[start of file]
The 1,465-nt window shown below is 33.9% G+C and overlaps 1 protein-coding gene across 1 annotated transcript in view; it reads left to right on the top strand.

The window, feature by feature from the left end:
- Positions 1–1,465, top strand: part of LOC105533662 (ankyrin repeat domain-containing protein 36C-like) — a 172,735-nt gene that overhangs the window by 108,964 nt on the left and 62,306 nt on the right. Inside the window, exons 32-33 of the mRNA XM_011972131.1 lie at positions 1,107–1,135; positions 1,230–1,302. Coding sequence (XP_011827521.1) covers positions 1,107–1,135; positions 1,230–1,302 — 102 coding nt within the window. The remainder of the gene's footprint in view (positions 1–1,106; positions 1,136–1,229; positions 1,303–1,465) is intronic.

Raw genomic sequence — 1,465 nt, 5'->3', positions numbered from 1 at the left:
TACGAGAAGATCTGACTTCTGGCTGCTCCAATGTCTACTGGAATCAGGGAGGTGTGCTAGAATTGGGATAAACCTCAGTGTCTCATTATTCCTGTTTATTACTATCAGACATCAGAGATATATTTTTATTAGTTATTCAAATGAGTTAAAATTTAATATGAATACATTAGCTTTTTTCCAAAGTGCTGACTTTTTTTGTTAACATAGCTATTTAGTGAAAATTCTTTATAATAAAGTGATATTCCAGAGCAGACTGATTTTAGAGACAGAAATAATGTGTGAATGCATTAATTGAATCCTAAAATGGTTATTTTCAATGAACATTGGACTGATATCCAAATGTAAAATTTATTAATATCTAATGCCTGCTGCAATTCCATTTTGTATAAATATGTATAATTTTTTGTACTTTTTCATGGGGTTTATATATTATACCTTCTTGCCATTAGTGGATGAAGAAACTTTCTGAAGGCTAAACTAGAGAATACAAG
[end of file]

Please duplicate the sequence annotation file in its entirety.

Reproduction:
The 1,465-nt window shown below is 33.9% G+C and overlaps 1 protein-coding gene across 1 annotated transcript in view; it reads left to right on the top strand.

The window, feature by feature from the left end:
- Positions 1–1,465, top strand: part of LOC105533662 (ankyrin repeat domain-containing protein 36C-like) — a 172,735-nt gene that overhangs the window by 108,964 nt on the left and 62,306 nt on the right. Inside the window, exons 32-33 of the mRNA XM_011972131.1 lie at positions 1,107–1,135; positions 1,230–1,302. Coding sequence (XP_011827521.1) covers positions 1,107–1,135; positions 1,230–1,302 — 102 coding nt within the window. The remainder of the gene's footprint in view (positions 1–1,106; positions 1,136–1,229; positions 1,303–1,465) is intronic.

Raw genomic sequence — 1,465 nt, 5'->3', positions numbered from 1 at the left:
TACGAGAAGATCTGACTTCTGGCTGCTCCAATGTCTACTGGAATCAGGGAGGTGTGCTAGAATTGGGATAAACCTCAGTGTCTCATTATTCCTGTTTATTACTATCAGACATCAGAGATATATTTTTATTAGTTATTCAAATGAGTTAAAATTTAATATGAATACATTAGCTTTTTTCCAAAGTGCTGACTTTTTTTGTTAACATAGCTATTTAGTGAAAATTCTTTATAATAAAGTGATATTCCAGAGCAGACTGATTTTAGAGACAGAAATAATGTGTGAATGCATTAATTGAATCCTAAAATGGTTATTTTCAATGAACATTGGACTGATATCCAAATGTAAAATTTATTAATATCTAATGCCTGCTGCAATTCCATTTTGTATAAATATGTATAATTTTTTGTACTTTTTCATGGGGTTTATATATTATACCTTCTTGCCATTAGTGGATGAAGAAACTTTCTGAAGGCTAAACTAGAGAATACAAG